Background: In randomized controlled trials, patients with type 2 diabetes mellitus required higher doses of insulin detemir than insulin glargine to obtain the same glycemic control. However, this may differ in daily clinical practice.
Methods: We conducted a cohort study to compare glycemic control, daily basal insulin dose and persistence in The Netherlands. Data were obtained from the PHARMO record linkage system. Patients starting glargine or detemir in 2004 through 2007 were included if they had a follow-up and history of at least 1 year, including glycated hemoglobin (HbA1c) measurements. Glycemic control and insulin dose were compared within 1 year after start of treatment. Average insulin dose was calculated based on the amount of insulin dispensed overtime.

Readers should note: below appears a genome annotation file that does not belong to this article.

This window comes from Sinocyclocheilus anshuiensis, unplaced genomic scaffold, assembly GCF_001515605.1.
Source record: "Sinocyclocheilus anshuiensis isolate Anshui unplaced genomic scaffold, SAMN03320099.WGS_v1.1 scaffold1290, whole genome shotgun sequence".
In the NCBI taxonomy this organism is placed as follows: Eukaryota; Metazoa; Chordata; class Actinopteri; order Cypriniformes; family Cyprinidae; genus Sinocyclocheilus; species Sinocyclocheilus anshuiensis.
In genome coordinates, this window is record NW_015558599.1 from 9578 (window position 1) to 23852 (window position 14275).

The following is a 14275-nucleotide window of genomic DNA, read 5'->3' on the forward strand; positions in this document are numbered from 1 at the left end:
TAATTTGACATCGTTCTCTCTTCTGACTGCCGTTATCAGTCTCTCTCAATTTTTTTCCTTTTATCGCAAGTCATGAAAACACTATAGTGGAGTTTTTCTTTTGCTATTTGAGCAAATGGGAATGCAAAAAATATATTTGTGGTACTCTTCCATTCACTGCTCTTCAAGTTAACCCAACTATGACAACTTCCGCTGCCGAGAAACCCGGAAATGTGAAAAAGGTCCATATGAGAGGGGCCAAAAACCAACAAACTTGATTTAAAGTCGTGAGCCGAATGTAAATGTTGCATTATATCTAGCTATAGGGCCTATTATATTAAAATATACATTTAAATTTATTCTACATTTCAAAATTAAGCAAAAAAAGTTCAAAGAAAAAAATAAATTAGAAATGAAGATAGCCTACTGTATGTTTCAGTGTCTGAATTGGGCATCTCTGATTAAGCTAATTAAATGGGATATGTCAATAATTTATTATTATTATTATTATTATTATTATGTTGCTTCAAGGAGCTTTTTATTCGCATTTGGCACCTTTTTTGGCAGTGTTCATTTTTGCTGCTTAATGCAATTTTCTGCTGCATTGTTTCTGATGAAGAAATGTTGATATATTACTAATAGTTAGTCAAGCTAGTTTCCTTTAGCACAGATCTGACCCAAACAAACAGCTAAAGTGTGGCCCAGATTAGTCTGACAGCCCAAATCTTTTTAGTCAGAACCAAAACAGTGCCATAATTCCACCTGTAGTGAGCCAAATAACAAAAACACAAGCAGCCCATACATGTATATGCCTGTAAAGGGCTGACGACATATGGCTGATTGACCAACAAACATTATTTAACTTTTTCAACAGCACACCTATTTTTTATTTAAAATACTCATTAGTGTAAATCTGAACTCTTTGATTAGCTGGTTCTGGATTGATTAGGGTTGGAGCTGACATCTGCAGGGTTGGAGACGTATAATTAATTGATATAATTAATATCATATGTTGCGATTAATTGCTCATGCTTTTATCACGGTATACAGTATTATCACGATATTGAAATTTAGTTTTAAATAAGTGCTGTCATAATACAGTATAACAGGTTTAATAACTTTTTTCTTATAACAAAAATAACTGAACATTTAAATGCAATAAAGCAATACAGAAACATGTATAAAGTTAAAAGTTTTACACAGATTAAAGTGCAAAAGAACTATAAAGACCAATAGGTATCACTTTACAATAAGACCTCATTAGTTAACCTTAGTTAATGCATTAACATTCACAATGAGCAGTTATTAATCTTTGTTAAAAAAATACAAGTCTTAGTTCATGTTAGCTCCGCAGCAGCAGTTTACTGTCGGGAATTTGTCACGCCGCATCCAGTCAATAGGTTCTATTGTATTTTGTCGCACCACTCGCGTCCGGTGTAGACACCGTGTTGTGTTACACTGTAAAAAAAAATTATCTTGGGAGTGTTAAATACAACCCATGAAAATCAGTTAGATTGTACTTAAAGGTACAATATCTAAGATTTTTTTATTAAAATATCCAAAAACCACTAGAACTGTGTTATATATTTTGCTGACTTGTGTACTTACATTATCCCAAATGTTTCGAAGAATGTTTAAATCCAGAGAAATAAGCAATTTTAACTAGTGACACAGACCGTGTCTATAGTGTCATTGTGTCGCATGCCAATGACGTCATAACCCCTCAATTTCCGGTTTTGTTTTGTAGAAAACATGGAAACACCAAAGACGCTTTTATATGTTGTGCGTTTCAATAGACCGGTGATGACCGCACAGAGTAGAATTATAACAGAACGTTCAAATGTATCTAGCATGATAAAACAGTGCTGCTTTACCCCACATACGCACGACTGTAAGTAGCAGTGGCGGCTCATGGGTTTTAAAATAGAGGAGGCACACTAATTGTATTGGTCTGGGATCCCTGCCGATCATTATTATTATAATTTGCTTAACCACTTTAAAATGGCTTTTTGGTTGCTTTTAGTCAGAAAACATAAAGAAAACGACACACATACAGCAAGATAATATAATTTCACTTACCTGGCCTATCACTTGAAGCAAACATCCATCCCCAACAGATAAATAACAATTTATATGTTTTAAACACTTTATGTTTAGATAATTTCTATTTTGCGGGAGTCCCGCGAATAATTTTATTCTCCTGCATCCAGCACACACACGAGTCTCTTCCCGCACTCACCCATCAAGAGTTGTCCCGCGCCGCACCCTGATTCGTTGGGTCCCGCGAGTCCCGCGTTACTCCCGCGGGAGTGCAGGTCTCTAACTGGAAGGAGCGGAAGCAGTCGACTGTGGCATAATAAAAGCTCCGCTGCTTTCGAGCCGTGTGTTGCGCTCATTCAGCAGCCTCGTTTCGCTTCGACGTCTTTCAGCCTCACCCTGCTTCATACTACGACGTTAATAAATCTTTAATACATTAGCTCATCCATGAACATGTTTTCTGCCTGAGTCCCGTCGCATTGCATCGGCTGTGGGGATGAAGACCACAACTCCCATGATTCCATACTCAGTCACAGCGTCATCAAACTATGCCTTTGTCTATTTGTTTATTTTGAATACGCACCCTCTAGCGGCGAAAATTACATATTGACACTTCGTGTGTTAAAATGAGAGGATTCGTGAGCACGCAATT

Results: A total of 708 patients on glargine and 298 on detemir were included. Patients starting glargine had less often used insulin in the previous year (19 versus31%, P<0.001) and less often used oral antihyperglycemic drugs concomitantly (61 versus67%, P<0.05) than those starting detemir. Despite a higher mean HbA1c at baseline in patients who started glargine (8.6% versus8.4%), the change from baseline in HbA1c at follow-up was greater with glargine (–0.9%) than with detemir (–0.4%, P<0.001). The proportion of patients with HbA1c < 7% was similar between the two cohorts. Mean insulin dose at follow-up was significantly lower with glargine than with detemir (31.3 IU versus 36.6 IU, P<0.01).
Conclusions: Patients with type 2 diabetes mellitus who were treated with insulin glargine achieved better glycemic control with lower insulin doses than did patients who were treated with insulin detemir.